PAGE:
Vyxal, 30 bytes (‛+on¬i:⁰-p,⁰(\|:⁰꘍p,))\o:⁰-p, Try it Online! ( ) # Length times... ‛+on¬i # If first iteration, o, else + : # Duplicate ⁰- # add (size) minuses p, # Add the o/+ and print ⁰( ) # ...


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Jelly, 32 bytes ⁹ð:2ß‘},`j⁹ð’ß‘}⁹;ðḂ?Ị? Lç0⁶ẋż¹Y Try it online! -2 bytes thanks to caird coinheringaahing This uses essentially the same approach as Jonah, so upvote their answer as well. I came up with this solution independently, but Jonah's answer helped me consolidate a similar idea (to generate the indent array and convert that to indentation), and ...


0

Vyxal, 30 bytes (\|n*\++⁰n--øm,)\|*ð+øm¶+⁰d›-, Try it Online! ( ) # Input times... \|n* # (iteration number) |s \++ # With a plus appended ⁰n-- # And (input - iteration number) minuses øm, # Palindromed and outputted ...


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APL (Dyalog Extended), 35 bytes ↑{⊃{0~⍨⍺-1-∊1⍵0⍵}/-⌽⍬⊂⍛,1↓⊤1+≢⍵}↑¨⊢ Try it online! Takes a string and puts each command on its own line top to bottom, indenting from left to right. The algorithm Given the length of the input n, the indentation pattern (the length of each line) looks like the following: f(1) = [1] f(2n + 2) = let prev = f(n) in [1] ++ (2+...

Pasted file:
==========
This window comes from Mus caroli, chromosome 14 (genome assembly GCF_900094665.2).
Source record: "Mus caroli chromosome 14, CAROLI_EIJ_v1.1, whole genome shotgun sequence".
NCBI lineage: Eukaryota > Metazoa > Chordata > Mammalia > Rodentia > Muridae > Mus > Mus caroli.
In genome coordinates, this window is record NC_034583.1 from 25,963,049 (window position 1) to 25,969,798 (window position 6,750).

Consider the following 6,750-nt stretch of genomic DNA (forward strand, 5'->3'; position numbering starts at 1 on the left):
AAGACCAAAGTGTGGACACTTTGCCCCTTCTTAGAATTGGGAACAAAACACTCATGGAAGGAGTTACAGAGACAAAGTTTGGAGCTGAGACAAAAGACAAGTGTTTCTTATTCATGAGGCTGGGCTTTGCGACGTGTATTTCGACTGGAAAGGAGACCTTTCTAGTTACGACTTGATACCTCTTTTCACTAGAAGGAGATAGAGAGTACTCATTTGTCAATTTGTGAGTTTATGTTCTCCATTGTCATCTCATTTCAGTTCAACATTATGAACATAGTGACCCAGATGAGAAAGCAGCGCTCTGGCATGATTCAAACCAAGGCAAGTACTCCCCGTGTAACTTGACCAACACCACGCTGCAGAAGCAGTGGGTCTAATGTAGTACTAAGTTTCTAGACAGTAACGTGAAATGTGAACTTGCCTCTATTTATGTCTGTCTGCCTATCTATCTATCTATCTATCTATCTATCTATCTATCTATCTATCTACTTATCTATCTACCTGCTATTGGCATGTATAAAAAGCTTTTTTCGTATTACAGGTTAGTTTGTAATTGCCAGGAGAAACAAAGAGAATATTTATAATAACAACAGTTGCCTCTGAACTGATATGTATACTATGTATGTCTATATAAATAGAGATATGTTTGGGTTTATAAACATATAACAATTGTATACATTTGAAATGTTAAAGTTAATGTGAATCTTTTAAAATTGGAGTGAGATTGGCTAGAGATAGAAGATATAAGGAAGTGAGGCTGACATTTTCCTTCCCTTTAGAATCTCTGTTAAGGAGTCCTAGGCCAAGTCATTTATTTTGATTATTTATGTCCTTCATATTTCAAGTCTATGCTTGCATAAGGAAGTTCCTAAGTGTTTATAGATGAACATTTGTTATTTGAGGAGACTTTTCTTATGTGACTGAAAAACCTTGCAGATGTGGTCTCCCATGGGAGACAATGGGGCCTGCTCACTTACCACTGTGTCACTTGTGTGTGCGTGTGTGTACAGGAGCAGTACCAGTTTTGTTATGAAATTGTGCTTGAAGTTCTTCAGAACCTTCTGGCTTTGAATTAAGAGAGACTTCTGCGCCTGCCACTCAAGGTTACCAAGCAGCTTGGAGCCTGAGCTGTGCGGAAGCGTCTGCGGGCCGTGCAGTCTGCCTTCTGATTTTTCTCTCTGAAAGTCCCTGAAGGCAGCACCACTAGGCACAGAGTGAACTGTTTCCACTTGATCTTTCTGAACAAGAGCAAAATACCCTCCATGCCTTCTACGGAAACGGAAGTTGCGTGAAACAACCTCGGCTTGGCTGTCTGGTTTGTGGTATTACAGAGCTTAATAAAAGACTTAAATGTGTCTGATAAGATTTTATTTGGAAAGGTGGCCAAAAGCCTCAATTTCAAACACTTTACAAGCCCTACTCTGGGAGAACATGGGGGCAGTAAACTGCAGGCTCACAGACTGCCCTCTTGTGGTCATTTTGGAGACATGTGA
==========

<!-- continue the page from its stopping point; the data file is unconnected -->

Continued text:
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J, 67 bytes g=:(0,1+$:@<:)`([:(,0,])1+$:@<.@-:)`0:@.(=&1+2&|) f=:' '&,.#"1~1,.~g@# Try it online! This produces an upside-down left-to-right tree, which should be valid per the comments. For example, f '-1+!2' produces: - 1 + ! 2 the idea First notice the numerical pattern in the number of space indents: 1 -> 0 ...


1

Minecraft 1.16, 36 bytes Just something I thought of :D /tellraw @a {"text":"Hello, World!"} I can't find a try it online for these though


0

JSFuck (JScrewIt Firefox), 1053 bytes (+(!![]+!![]+!![]+!![]+!![]+!![]+!![]+!![]+!![]+[+[]]+(+!![])+(!![]+!![]+!![])+(+!![])+(!![]+!![]+!![]+!![]+!![])+(+!![])+(!![]+!![]+!![])+(!![]+!![])))[(!![]+[])[+[]]+(!![]+[][(![]+[])[+!![]]+(!![]+[])[+[]]])[+!![]+[+[]]]+([]+[])[([]+[][(![]+[])[+!![]]+(!![]+[])[+[]]])[!![]+!![]+!![]]+(!![]+[][(![]+[])[+!![]]+(!![]+[])[...


0

Python 3 (63 bytes) def a(n):m=len(bin(n))-3;r=2**m;return n and a(n%r)+m*r/2+n%r+1 Here is my attempt 2, since dingledooper noted that my previous attempt was not polylog time complexity. Also, the golfiness can probably be improved by using walrus operator in python3.8 I used the formula found from "a curious PARI program on the OEIS page": a(n) ...


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JScrewIt, 3522 bytes [][(![]+[])[+!![]]+(!![]+[])[+[]]][([]+[][(![]+[])[+!![]]+(!![]+[])[+[]]])[!![]+!![]+!![]]+(!![]+[][(![]+[])[+!![]]+(!![]+[])[+[]]])[+!![]+[+[]]]+([][[]]+[])[+!![]]+(![]+[])[!![]+!![]+!![]]+(!![]+[])[+[]]+(!![]+[])[+!![]]+([][[]]+[])[+[]]+([]+[][(![]+[])[+!![]]+(!![]+[])[+[]]])[!![]+!![]+!![]]+(!![]+[])[+[]]+(!![]+[][(![]+[])[+!![]]+(!![]...